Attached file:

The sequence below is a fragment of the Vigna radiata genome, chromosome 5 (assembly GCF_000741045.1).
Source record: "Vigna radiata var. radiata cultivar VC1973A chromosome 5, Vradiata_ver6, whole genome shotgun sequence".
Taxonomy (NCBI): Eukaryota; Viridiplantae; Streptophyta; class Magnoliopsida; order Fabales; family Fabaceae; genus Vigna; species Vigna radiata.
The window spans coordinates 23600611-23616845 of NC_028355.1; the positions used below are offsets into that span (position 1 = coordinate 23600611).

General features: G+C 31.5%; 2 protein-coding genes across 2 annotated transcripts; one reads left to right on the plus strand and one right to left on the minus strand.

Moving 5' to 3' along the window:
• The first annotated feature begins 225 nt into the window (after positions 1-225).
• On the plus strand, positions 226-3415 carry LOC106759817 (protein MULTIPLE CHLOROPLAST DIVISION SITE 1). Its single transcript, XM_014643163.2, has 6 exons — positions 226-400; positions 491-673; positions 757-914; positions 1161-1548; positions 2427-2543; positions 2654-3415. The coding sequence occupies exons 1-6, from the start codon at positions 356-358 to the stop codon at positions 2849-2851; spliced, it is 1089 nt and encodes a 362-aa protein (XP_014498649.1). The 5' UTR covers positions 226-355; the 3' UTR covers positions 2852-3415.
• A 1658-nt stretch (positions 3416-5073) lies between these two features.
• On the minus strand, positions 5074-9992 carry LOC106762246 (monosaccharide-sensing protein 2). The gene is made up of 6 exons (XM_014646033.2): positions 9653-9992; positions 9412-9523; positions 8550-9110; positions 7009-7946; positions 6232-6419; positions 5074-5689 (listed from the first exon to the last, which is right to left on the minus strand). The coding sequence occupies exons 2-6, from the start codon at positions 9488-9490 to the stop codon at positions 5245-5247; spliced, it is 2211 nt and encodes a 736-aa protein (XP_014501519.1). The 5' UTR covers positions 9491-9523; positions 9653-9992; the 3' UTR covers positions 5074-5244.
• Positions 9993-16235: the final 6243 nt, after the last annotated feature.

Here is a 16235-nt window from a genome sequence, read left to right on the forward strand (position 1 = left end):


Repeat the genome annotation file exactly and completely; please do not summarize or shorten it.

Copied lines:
The sequence below is a fragment of the Vigna radiata genome, chromosome 5 (assembly GCF_000741045.1).
Source record: "Vigna radiata var. radiata cultivar VC1973A chromosome 5, Vradiata_ver6, whole genome shotgun sequence".
Taxonomy (NCBI): Eukaryota; Viridiplantae; Streptophyta; class Magnoliopsida; order Fabales; family Fabaceae; genus Vigna; species Vigna radiata.
The window spans coordinates 23600611-23616845 of NC_028355.1; the positions used below are offsets into that span (position 1 = coordinate 23600611).

General features: G+C 31.5%; 2 protein-coding genes across 2 annotated transcripts; one reads left to right on the plus strand and one right to left on the minus strand.

Moving 5' to 3' along the window:
• The first annotated feature begins 225 nt into the window (after positions 1-225).
• On the plus strand, positions 226-3415 carry LOC106759817 (protein MULTIPLE CHLOROPLAST DIVISION SITE 1). Its single transcript, XM_014643163.2, has 6 exons — positions 226-400; positions 491-673; positions 757-914; positions 1161-1548; positions 2427-2543; positions 2654-3415. The coding sequence occupies exons 1-6, from the start codon at positions 356-358 to the stop codon at positions 2849-2851; spliced, it is 1089 nt and encodes a 362-aa protein (XP_014498649.1). The 5' UTR covers positions 226-355; the 3' UTR covers positions 2852-3415.
• A 1658-nt stretch (positions 3416-5073) lies between these two features.
• On the minus strand, positions 5074-9992 carry LOC106762246 (monosaccharide-sensing protein 2). The gene is made up of 6 exons (XM_014646033.2): positions 9653-9992; positions 9412-9523; positions 8550-9110; positions 7009-7946; positions 6232-6419; positions 5074-5689 (listed from the first exon to the last, which is right to left on the minus strand). The coding sequence occupies exons 2-6, from the start codon at positions 9488-9490 to the stop codon at positions 5245-5247; spliced, it is 2211 nt and encodes a 736-aa protein (XP_014501519.1). The 5' UTR covers positions 9491-9523; positions 9653-9992; the 3' UTR covers positions 5074-5244.
• Positions 9993-16235: the final 6243 nt, after the last annotated feature.

Here is a 16235-nt window from a genome sequence, read left to right on the forward strand (position 1 = left end):